Joseph DiVanna, managing director of UK-based consulting and advisory firm Maris Strategies, said in this month’s issue of The Banker that Shariah-compliant banks were performing better than conventional banks.
Islamic banks focus on ethical investing; speculative financing and trading is forbidden. This makes Islamic banks highly dependent on customer deposits for their liquidity.
“This in turn makes them less susceptible to changes in credit markets,” according to DiVanna.
South Africa stands to benefit from Muslim investors who want new markets in southern Africa, which presents one of the best platforms on the continent for growth in Islamic banking products following the regulatory restrictions that were put on these products.
This could be the reason Absa Capital, the investment banking division of Absa, launched South Africa’s first Shariah-compliant equity-linked exchange traded fund (ETF) on Thursday.
The banking group said that the initial public offering for the NewFunds Shariah Top40 index ETF had opened on Monday. The ETF will be listed on the JSE on April 6.
The Shariah Top40 index ETF tracks the FTSE/JSE Shariah Top40 index, jointly established by London’s FTSE International and the JSE.
Vladimir Nedeljkovic, head of ETFs and index products at Absa Capital, said that the Shariah Top40 index ETF was a first for South Africa. It was expected to redefine the Muslim investment landscape in the country.
“This ETF is a cost-efficient, transparent and easy-to-access investment product that conforms to the principles of Shariah law,” said Nedeljkovic.
He expected the product to do well in a market that urgently required more local Islamic investment products to service the estimated 400 000 Muslim households in South Africa.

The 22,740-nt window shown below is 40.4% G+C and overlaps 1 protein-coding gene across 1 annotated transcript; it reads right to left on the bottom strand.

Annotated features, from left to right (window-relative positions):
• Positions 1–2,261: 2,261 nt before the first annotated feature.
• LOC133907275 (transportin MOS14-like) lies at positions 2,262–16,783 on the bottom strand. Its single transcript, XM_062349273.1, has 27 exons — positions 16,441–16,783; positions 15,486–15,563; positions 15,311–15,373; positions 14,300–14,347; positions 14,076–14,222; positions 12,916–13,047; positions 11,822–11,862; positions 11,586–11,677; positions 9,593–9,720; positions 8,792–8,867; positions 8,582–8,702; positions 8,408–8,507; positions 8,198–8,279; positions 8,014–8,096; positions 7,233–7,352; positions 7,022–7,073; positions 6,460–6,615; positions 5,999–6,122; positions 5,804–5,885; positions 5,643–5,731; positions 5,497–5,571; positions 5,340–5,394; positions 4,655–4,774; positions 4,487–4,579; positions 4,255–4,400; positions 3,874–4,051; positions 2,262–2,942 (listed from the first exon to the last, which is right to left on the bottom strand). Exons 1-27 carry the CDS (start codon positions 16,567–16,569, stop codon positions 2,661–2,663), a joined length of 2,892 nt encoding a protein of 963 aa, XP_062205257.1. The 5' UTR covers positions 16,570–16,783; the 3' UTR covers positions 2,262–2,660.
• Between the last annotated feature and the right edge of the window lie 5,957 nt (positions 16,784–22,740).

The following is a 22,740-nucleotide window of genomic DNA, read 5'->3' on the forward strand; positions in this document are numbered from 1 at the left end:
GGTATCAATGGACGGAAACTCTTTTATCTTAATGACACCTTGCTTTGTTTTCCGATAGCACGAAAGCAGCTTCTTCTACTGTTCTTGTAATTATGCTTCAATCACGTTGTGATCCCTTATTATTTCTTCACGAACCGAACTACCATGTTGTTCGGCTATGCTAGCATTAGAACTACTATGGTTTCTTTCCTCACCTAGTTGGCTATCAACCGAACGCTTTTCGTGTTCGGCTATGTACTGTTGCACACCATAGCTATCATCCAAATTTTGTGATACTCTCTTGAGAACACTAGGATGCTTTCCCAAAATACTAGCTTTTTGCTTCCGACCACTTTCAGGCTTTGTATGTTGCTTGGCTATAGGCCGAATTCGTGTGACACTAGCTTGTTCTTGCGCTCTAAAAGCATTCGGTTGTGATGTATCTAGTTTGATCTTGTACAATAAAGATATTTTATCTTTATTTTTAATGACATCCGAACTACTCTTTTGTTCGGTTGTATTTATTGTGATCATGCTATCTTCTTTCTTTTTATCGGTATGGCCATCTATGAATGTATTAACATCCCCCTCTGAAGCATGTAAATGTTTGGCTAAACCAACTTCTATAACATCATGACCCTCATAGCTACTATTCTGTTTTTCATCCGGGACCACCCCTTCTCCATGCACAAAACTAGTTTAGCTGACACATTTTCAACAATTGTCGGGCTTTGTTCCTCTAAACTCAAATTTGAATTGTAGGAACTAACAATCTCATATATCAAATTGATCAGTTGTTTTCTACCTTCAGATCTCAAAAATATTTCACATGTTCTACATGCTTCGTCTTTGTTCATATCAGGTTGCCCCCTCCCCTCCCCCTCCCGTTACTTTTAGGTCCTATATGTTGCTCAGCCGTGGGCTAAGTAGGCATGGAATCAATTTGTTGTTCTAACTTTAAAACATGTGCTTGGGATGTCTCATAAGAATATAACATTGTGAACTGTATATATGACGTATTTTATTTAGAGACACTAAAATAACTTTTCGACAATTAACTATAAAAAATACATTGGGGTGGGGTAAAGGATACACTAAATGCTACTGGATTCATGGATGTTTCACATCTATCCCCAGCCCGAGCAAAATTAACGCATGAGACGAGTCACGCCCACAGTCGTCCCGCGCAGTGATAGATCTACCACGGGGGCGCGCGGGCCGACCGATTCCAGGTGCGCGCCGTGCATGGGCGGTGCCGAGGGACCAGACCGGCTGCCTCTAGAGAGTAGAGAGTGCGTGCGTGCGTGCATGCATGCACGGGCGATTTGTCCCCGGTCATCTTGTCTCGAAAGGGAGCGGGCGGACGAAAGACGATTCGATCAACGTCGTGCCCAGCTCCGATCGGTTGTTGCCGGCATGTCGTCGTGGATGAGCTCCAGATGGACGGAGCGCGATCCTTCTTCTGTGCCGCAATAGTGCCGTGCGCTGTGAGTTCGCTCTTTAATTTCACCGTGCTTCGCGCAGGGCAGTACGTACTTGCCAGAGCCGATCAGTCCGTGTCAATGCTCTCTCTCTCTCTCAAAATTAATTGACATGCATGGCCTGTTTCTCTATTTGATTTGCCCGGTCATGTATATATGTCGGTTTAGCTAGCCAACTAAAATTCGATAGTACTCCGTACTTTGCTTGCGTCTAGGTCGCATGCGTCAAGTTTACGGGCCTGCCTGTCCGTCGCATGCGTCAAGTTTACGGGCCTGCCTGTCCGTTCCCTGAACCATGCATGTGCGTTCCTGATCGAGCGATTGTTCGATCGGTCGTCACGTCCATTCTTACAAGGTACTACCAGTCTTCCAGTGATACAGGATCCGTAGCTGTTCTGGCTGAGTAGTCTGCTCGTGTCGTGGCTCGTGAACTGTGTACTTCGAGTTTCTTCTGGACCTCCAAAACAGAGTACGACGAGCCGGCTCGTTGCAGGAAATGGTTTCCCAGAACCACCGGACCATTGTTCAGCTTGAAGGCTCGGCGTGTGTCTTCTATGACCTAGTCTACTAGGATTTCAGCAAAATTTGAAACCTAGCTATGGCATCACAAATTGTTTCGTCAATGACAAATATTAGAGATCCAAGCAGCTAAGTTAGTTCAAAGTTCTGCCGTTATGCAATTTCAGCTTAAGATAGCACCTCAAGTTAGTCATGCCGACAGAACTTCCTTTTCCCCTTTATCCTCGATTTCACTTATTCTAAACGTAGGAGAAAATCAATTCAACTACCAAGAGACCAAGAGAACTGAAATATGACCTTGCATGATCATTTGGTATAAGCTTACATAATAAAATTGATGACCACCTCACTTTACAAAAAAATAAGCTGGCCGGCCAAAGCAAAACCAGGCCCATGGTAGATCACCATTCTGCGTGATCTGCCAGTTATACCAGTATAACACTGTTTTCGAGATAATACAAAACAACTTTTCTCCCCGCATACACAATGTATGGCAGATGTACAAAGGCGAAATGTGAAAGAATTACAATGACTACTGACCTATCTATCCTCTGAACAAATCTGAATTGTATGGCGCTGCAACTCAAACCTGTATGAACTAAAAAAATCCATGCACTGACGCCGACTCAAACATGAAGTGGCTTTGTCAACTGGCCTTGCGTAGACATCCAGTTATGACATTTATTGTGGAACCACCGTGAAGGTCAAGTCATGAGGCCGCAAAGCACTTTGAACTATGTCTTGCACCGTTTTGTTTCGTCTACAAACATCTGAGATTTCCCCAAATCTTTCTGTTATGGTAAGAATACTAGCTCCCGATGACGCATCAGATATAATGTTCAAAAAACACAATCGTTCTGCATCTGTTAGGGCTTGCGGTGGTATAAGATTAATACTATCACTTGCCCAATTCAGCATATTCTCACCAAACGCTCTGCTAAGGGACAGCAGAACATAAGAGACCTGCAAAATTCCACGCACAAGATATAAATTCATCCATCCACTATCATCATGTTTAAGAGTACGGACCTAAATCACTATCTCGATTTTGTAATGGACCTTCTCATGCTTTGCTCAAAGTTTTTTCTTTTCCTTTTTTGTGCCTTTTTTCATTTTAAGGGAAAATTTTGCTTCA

“The Shariah Top40 index ETF provides investors with diversified exposure to the broad market through investing in one Shariah-compliant ETF share and earning a market related performance,” he said.
Absa Capital’s NewGold ETF, the biggest ETF in the South African market with about R9 billion in assets, is also Shariah-compliant. It has been approved by the Shariah supervisory board.
“Islamic banks were generally not impacted by collateralised debt obligation or asset backed securities,” DiVanna said.
Since November 11, new Islamic banks had been formed, including the United Arab Emirates’ first Islamic commercial bank, the Ajman Bank.
DiVanna added that while banks in the developed world had curtailed their expansion, 23 Islamic banks had extended their operations into new countries such as Botswana, Iraq, Kenya, Malaysia, Pakistan, South Africa, Sudan and Syria.
Qatar National Bank opened a full-service branch in Singapore and the Arab Bank opened a branch, specialising in Islamic banking, in Qatar.
South Africa has been offering Islamic banking since 1989 and all big four banks are developing or offering Islamic products.
source : busrep